C #: from medium to advance level [Classes and Constructors (Part II)]
First of all, what is a Constructor?
Constructor is a method that is call when we create an instance of the Class.
Why we have to use it?
Constructor are really useful because when we make an object, we put it in “early state”, or to be clear, we can initialize fields directly in the instant we create an object.
Let’s look how work
To declare a Constructor, this is the syntax
It is a method, so the syntax is nearly the same:
we have public, then we use the SAME NAME OF CLASS, and it has no type or it is not void, just public and name of the Class.
If we need to initialize something, we put the code inside parentheses.
And it can have parameters.
Here we have a PARAMETERLESS or DEFAULT Constructor, because we declare it but is empty.
If WE DON’T CREATE IT, by default C # will create one for us.
Don’t worry, that Constructor don’t do nothing, simply initialize the state of fields to default value.
What is means?
If we have a int by default are set to zero, if we have a bool by defaukt is set to false, and so on.
Now, let’s look at Constructor with parameters
We can see two variables name, one in Pascal case and the other in camel case.
As we can see, we use “this” keyword.
“this” is reference at current object, so “this.Name” is reference to public string Name.
With this constructor we simply pass a string parameter, and everytime we initialize (or instantiate) the Class, we need to pass a string, and the value we pass is simply copy to our Name field in the Class.
Another interesting topic is about CONSTRUCTOR OVERLOADING.
Overload means we can have a more than one method with same name, but with a different “signature”.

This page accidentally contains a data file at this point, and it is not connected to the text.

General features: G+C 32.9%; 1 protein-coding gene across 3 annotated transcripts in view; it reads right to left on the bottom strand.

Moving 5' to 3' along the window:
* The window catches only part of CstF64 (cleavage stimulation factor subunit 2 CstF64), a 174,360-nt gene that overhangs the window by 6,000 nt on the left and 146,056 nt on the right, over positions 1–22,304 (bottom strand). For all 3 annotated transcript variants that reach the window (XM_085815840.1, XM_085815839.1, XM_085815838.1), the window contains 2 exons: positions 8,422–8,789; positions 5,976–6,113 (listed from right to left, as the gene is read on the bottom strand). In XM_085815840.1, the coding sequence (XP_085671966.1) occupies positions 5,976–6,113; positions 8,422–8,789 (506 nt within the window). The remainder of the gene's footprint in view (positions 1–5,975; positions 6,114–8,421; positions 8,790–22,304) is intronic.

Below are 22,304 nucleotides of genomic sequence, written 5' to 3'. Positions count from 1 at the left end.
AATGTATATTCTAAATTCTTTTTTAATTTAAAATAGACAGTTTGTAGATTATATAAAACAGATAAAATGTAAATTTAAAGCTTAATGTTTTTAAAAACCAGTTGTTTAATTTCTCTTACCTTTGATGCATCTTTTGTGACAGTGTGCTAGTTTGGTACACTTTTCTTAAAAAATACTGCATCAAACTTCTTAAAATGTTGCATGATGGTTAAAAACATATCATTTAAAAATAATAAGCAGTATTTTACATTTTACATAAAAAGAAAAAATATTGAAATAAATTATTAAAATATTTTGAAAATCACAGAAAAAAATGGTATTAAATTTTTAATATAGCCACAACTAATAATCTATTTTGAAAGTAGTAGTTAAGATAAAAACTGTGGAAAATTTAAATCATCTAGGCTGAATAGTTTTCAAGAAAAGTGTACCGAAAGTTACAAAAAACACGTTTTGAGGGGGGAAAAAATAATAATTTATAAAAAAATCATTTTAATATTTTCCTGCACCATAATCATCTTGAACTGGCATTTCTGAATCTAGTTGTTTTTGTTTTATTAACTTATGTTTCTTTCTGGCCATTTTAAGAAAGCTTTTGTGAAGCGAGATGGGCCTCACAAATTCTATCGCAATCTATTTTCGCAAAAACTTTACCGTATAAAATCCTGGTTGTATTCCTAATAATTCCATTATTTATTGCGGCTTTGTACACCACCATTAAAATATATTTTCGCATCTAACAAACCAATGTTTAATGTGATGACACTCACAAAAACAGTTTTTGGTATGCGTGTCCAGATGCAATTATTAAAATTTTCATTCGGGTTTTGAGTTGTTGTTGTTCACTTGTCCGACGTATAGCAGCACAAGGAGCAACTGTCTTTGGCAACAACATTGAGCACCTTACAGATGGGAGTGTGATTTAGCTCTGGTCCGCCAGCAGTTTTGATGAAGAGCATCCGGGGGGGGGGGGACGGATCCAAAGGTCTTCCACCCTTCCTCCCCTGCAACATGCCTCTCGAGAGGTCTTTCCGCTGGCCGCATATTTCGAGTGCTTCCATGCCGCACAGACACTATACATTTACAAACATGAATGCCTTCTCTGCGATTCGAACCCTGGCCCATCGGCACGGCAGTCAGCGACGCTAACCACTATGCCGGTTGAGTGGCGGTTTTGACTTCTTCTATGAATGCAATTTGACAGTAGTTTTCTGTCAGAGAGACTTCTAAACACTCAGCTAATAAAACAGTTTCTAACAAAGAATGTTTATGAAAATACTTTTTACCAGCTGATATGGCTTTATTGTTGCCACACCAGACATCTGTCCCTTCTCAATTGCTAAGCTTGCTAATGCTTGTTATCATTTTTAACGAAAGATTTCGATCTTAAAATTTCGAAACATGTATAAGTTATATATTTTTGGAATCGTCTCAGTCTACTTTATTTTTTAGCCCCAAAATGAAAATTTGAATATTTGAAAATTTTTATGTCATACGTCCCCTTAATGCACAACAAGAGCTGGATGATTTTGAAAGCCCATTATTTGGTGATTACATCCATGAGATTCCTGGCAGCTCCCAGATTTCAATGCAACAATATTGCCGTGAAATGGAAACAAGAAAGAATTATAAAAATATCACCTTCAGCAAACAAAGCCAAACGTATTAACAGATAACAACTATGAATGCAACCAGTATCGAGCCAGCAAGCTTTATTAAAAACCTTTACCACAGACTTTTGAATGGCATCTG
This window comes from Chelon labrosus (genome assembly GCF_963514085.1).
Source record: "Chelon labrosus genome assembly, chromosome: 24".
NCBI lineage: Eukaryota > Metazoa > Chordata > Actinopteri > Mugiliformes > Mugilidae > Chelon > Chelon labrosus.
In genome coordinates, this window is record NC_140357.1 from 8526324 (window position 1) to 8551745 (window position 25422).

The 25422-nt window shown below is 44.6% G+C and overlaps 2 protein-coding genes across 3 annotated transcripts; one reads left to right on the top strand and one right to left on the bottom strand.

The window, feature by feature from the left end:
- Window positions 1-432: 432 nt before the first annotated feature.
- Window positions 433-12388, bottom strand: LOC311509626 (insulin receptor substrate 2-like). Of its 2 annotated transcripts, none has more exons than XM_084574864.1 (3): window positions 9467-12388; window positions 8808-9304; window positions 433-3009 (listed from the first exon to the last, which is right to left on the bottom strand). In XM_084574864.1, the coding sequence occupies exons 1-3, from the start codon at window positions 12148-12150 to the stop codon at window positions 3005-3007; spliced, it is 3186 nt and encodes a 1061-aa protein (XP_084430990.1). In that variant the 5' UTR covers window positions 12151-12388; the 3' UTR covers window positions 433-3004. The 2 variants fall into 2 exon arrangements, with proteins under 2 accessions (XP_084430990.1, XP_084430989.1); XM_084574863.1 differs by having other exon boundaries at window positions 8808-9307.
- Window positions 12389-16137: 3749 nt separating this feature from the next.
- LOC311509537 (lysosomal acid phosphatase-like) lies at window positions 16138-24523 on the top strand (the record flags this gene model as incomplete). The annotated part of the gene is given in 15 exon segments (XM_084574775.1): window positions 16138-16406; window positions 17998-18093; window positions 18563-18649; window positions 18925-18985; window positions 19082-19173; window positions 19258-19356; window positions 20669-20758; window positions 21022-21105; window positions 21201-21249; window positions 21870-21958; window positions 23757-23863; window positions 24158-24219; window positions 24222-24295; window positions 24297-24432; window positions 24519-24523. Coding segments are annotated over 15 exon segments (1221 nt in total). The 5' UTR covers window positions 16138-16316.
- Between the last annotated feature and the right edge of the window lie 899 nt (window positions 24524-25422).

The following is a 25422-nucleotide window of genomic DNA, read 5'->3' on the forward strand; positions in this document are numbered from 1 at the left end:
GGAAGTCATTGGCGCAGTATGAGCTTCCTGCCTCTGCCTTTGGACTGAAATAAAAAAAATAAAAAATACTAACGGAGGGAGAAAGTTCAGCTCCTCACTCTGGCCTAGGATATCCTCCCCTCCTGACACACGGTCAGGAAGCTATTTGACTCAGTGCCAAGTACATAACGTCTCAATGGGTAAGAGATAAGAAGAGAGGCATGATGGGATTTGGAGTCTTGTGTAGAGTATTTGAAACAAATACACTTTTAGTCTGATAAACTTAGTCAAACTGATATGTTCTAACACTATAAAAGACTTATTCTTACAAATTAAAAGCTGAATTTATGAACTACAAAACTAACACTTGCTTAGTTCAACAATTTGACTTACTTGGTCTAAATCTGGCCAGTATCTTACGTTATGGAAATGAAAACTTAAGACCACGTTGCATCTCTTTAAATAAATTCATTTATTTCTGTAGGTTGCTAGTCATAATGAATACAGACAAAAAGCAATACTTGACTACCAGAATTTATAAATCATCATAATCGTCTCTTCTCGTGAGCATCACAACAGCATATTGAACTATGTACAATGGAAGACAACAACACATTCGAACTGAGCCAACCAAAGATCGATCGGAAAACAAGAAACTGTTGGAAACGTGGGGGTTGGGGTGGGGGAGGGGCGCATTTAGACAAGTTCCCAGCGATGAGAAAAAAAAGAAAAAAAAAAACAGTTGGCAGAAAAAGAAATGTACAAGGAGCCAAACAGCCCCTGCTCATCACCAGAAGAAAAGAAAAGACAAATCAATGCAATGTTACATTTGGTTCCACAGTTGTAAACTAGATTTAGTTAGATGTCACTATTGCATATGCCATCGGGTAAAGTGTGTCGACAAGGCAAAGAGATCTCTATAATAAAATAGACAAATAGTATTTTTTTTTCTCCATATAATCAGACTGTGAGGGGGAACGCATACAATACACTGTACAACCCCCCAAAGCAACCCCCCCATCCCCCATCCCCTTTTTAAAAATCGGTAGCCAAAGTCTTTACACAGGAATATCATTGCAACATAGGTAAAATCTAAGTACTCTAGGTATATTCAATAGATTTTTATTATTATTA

Let’s look at this example
I have three Constructor, same name but with some difference : first is empty, second needs a string, the third needs a string and an int.
And is perfectly fine, as we can see there are no errors.
The classic question is : why we need to overload Constructors?
Well, this make the initialization of our Classes more easy.
Sometimes we need only a name, sometimes we need both name and id, and we have both.
Or if we not need nothing, we use the empty Constructor.
I make some example in code to see how work Constructors.
I create an Enemy Class, we stay focus on Game things.
Just to be clear, I make every fields public until we arrive at the topic of Properties and because is more simple to explain some things, but this is really NOT A GOOD WAY to programming.
But for testing things, is completely ok.
And because we are good programmer, we move this Class in its own file.
Ok, in Main method of Program Class we create a new Enemy.
And we access to the fields and print them in Console.Writeline.
If we run Program now
We have an empty or null string, and a 0.
Because without starting value, string are empty and integer are set to zero.
Now adding some Constructors to our Enemy Class
If we back to Program, we see a red underline.
Because now we have two Constructors, but none of them are empty, so we need to pass at least one parameter.
This is important: since we have a constructor, C # didn’t create the empty one for us. So if we need the empty constructor, we need to create it ourselves.
If we try we see the result